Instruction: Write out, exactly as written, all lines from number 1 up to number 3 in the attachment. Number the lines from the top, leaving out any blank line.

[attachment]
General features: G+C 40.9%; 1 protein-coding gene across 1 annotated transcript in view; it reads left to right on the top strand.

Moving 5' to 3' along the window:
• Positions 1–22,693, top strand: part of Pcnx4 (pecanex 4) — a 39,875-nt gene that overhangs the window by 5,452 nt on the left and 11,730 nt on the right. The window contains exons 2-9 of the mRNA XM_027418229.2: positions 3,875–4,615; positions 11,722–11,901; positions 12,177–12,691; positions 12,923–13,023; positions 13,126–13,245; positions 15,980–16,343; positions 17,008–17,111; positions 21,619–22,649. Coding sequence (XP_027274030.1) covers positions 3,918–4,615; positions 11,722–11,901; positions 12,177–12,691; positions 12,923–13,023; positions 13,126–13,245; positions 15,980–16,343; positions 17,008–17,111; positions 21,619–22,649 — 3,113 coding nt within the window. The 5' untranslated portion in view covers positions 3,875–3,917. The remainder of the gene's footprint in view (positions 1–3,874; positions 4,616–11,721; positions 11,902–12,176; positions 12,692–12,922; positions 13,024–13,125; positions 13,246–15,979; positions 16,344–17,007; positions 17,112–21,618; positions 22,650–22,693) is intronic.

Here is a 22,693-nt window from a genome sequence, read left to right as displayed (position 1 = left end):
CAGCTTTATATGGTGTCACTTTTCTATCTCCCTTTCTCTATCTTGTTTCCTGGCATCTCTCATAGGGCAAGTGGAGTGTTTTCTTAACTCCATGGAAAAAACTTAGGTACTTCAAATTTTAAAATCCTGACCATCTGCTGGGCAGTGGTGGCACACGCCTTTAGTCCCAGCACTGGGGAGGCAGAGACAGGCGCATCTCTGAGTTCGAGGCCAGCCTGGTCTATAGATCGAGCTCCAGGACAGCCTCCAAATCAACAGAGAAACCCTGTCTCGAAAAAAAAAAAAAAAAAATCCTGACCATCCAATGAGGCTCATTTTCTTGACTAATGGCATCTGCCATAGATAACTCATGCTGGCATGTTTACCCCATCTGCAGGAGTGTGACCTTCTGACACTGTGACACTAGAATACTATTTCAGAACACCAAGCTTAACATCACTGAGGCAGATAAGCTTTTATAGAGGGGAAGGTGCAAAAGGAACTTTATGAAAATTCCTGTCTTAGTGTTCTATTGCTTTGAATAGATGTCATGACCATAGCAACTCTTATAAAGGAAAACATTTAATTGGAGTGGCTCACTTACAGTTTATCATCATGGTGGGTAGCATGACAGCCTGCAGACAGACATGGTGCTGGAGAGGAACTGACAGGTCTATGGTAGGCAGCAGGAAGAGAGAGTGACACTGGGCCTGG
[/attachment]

General features: G+C 40.9%; 1 protein-coding gene across 1 annotated transcript in view; it reads left to right on the top strand.

Moving 5' to 3' along the window:
• Positions 1–22,693, top strand: part of Pcnx4 (pecanex 4) — a 39,875-nt gene that overhangs the window by 5,452 nt on the left and 11,730 nt on the right. The window contains exons 2-9 of the mRNA XM_027418229.2: positions 3,875–4,615; positions 11,722–11,901; positions 12,177–12,691; positions 12,923–13,023; positions 13,126–13,245; positions 15,980–16,343; positions 17,008–17,111; positions 21,619–22,649. Coding sequence (XP_027274030.1) covers positions 3,918–4,615; positions 11,722–11,901; positions 12,177–12,691; positions 12,923–13,023; positions 13,126–13,245; positions 15,980–16,343; positions 17,008–17,111; positions 21,619–22,649 — 3,113 coding nt within the window. The 5' untranslated portion in view covers positions 3,875–3,917. The remainder of the gene's footprint in view (positions 1–3,874; positions 4,616–11,721; positions 11,902–12,176; positions 12,692–12,922; positions 13,024–13,125; positions 13,246–15,979; positions 16,344–17,007; positions 17,112–21,618; positions 22,650–22,693) is intronic.